2017 Legislative Session
Funding of Montana’s critical infrastructure took center stage during the 2015 Legislative Session and is positioned to be a key issue throughout the 2017 Session. For the first time in many years, the Montana legislature is confronted with projected biennial revenue sufficient to meet basic expenditures, but lacks the surplus revenue often dedicated to investments in infrastructure, health care, and social programs. Critical infrastructure is characterized as necessary for public health and human safety and typically involves water, wastewater, solid waste, road & bridge projects.
Governor Bullock’s proposed Fiscal Year 2019 budget provides for significant investment in State infrastructure through House Bill 14 (HB14). HB14 proposes to fund $22M of critical infrastructure, $139M of new building and maintenance projects, and $110M for schools, reclamation, and other programs. The projects are funded through a combination of cash and bonding. HB14 provides for a significant investment in infrastructure. However based on previous legislative sessions, HB14 may be met with opposition by legislators due to the significant bonding component and prevalence of new building projects. With a wide array of opinions on Montana’s infrastructure needs and how to fund them, the 2017 session will be one to keep an eye on.
Montanan’s Taking Action
The Montana Infrastructure Coalition (MIC) is a non-partisan forum of local governments, non-profit organizations, and private businesses created following the inability of the 2015 legislature to pass an infrastructure bill. A key mission of the MIC is to develop sustainable funding solutions for critical infrastructure needs. In response to the shortfall in the HSSRA, the MIC has proposed a 10₵/gallon increase in the state gas tax. There is ongoing discussion of splitting the increase in revenue between the Montana Department of Transportation (MDT) and local governments. The MIC is one of many organizations working to educate legislators on the need for infrastructure investment and offer sustainable, long-term funding solutions. To help understand infrastructure needs, the MIC has produced two infrastructure overview documents that can be accessed here. The ASCE also produced a Montana Infrastructure Report Card that can be found here.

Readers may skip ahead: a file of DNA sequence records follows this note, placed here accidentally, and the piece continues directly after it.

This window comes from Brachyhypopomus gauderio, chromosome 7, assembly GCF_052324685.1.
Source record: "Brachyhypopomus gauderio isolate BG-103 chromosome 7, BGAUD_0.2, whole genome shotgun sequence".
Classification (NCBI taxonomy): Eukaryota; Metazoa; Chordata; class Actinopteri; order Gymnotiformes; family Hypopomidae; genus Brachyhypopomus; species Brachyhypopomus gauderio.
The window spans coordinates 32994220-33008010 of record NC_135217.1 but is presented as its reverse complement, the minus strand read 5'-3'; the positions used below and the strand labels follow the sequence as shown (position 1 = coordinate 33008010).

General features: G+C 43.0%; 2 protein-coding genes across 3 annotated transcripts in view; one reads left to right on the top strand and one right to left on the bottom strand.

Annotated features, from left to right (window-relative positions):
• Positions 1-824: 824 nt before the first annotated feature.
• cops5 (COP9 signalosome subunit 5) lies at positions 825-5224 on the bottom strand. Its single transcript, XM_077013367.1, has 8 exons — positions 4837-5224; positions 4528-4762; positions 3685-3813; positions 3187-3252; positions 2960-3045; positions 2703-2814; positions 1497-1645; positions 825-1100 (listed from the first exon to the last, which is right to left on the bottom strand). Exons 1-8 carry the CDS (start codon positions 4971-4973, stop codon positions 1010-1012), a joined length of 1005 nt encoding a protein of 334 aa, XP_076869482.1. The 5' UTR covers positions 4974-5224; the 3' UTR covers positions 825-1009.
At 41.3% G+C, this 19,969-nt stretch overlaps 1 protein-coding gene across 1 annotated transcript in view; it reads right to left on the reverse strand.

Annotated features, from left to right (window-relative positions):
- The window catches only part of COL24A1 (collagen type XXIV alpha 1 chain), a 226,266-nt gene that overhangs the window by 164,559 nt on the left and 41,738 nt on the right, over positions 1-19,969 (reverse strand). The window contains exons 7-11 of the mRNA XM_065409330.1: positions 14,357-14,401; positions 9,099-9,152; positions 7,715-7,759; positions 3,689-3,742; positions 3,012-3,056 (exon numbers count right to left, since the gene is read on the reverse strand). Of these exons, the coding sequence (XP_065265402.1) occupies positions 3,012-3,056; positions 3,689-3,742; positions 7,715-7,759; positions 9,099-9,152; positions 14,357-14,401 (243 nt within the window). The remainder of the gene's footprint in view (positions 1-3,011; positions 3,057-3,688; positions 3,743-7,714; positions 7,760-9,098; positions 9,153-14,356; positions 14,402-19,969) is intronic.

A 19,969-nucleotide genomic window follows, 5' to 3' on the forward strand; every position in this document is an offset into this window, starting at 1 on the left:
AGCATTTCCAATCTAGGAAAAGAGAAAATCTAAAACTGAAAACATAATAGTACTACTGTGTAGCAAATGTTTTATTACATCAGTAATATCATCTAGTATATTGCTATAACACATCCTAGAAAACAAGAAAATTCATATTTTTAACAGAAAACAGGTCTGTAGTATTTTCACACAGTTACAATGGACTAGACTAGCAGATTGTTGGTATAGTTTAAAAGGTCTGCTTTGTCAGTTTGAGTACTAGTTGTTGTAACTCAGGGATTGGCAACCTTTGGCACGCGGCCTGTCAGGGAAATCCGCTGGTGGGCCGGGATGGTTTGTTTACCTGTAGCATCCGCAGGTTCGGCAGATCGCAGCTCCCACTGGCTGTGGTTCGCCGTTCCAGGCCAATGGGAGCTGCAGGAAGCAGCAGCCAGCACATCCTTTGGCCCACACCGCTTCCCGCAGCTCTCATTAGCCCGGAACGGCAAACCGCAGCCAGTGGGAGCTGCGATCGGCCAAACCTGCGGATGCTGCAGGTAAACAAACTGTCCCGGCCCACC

There a many ways to advocate your concerns during this legislative year. Direct contact with your local legislators is very impactful. This may take place through attending town hall meetings and listening sessions, or through email or phone conversations. Legislators are very respectful of constituent input and typically respond to emails and phone messages. If you are unsure of your legislator, click HERE, to identify your state representatives and senators. For instruction on how to contact your legislator, click HERE. Testifying in person at legislative committee hearings is another powerful means of articulating your concerns to an attentive audience. Testimony should be brief, factual, and, if possible, supported by hard copy material. For a calendar of legislative committee hearings, click HERE.